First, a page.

Most of those interviewed have been in this field of work for many years. Some of them even had a horticulture or forestry degree. Because of their vast experience, they were already aware of much of the topics discussed in class. For many of them it was review. However, they all agreed that it is great review, and it is especially important for newcomers in the field to attend and learn.
Even as experienced as the interviewees are, though, many of them were still surprised by some of the information. They were impacted by the environmental component of their work. Several of them were amazed by the water quality degradation that summer maintenance contributes to our water bodies. One of the respondents plans to prioritize his work areas and only give more attention to high priority areas. A few of them said that they will do more spot spraying of herbicides and fertilizers.
Several of them liked to hear the benefits and drawbacks of each practice, so that they weren't just being told what to do, but why to do it that way.
Who Should Participate?
- Contractors maintaining private/public grounds
- Employees maintaining park, cemetery, city and/or school grounds
- Property managers writing contracts
- Distributors of turf care products
Why Is It Important?
This class will help:
- Save you money
- Protect our water
- Get you CERTIFIED
GET CERTIFIED! Minnesota Pollution Control Agency Level 1 Certification: Summer Turf Care Best Practices testing will offered at the end of this workshop.
Class Instructors will include:
- An environmental specialist
- An academic turf expert; and
- A field expert.
A voluntary cerfification was given to individuals who:
- Attended voluntary training;
- Completed and passed the associated test; and
- Agreed to Voluntarily Apply Best Management Practices to Reduce Turf Grass Maintenance Environmental Impacts
The list of individuals given this voluntary certification to date is contained in the following document:
The following training schedule is changed periodically as training events are completed/added:
The following is the Turf Grass Maintenance manual and will be posted on this web page when it's available.
The training was developed under the leadership the Mississippi Watershed Management Organization and Fortin Consulting, with the input and assistance from the following list of development team participants:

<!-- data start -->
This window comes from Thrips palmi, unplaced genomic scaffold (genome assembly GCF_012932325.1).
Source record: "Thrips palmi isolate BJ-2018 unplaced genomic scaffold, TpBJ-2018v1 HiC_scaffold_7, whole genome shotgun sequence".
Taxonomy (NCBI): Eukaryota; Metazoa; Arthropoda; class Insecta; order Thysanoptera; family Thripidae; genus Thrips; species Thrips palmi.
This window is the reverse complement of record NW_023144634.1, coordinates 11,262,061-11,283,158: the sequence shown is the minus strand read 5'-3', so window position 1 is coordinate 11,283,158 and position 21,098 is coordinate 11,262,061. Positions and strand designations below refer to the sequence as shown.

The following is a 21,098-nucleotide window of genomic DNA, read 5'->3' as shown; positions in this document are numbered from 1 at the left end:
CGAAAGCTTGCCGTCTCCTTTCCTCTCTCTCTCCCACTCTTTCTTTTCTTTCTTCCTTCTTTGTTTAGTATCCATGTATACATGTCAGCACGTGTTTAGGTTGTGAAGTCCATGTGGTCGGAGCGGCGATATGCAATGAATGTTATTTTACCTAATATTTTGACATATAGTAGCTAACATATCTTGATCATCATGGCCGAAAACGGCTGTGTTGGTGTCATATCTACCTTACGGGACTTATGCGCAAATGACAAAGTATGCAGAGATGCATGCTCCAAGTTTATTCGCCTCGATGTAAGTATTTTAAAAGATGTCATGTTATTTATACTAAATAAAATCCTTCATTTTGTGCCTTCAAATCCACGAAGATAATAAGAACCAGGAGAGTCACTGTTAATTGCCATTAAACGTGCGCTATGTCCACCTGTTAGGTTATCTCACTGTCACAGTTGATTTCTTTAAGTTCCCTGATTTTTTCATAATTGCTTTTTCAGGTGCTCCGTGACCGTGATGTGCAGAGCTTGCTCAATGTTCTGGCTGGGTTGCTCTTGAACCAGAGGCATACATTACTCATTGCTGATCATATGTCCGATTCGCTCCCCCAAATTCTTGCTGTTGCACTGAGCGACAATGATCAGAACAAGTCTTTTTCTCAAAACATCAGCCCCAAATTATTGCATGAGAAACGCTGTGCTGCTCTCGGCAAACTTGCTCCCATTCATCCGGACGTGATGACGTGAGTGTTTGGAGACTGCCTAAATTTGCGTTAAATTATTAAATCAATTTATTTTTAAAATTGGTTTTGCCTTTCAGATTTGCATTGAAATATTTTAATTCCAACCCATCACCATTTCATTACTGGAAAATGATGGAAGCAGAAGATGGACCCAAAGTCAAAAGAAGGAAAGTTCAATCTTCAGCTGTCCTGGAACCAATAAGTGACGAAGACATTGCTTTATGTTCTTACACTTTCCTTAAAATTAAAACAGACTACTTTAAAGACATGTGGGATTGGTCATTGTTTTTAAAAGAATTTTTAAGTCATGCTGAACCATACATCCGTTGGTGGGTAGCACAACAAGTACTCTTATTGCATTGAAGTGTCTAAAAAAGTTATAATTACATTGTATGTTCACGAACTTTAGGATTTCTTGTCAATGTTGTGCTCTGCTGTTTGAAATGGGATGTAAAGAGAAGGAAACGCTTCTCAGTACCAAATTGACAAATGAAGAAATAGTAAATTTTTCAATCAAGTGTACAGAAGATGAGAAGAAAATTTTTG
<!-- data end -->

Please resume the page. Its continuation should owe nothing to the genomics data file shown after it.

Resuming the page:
Summer Maintenance Expert Team:
- Gary Chamberlain, TruGreen - Regional Technical Manager
- Bob Dahm, Organic Bob, LLC
- Brad Fortin, City of White Bear Lake - Park Maintenance
- Heidi Heiland , MNLA Rep, Heidi’s Lifestyle Gardens - Gardens/plantings
- Jeff Jensen, MNLA Rep, Tessman Company - Chemicals, fertilizers, seed
- Bob Mugaas, University of Minnesota Extension - Turf
- Brady Panitzke, City of St. Anthony - Parks
- Jonathan Rabe, Minneapolis Park Board
- Kathleen Schaefer, Mn/DOT/CTAP - Public works training
- Tom Sullivan, City of St. Anthony - Parks
- Brad Tabke, MNLA Rep - Quercus Landscapes, Inc
- Mark Tierney, Wayzata Schools - Grounds Maintenance
- Jim Weber, University of Minnesota - Grounds Maintenance
- Denise Leezer, MPCA - Metro Area Basin Coordinator
- Kari Oquist, Mississippi Watershed Management Organization - Water Resources Manager
- Andrew Ronchak, MPCA - Environment Certification
- Jenny Winkelman, Mississippi Watershed Management Organization - Education & Outreach
- Carolyn Dindorf, Fortin Consulting, Inc - Environment Water Quality
- Connie Fortin, Fortin Consulting - Environment Project Management
For course content questions: Connie Fortin 763-478-3606
For registration questions: Contact the above listed people.
For additional information regarding this program contact: